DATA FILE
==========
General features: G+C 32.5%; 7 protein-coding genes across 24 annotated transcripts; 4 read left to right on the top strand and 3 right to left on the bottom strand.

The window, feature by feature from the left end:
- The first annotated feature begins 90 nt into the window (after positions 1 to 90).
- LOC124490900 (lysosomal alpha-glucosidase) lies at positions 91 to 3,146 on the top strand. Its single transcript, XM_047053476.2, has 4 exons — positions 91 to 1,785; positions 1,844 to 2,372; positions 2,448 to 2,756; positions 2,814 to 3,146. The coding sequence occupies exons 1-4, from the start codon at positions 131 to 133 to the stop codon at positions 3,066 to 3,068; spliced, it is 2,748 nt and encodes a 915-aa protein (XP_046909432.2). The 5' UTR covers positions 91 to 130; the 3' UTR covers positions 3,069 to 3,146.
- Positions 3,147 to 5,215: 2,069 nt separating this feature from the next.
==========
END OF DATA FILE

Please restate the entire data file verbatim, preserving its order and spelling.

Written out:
General features: G+C 32.5%; 7 protein-coding genes across 24 annotated transcripts; 4 read left to right on the top strand and 3 right to left on the bottom strand.

The window, feature by feature from the left end:
- The first annotated feature begins 90 nt into the window (after positions 1 to 90).
- LOC124490900 (lysosomal alpha-glucosidase) lies at positions 91 to 3,146 on the top strand. Its single transcript, XM_047053476.2, has 4 exons — positions 91 to 1,785; positions 1,844 to 2,372; positions 2,448 to 2,756; positions 2,814 to 3,146. The coding sequence occupies exons 1-4, from the start codon at positions 131 to 133 to the stop codon at positions 3,066 to 3,068; spliced, it is 2,748 nt and encodes a 915-aa protein (XP_046909432.2). The 5' UTR covers positions 91 to 130; the 3' UTR covers positions 3,069 to 3,146.
- Positions 3,147 to 5,215: 2,069 nt separating this feature from the next.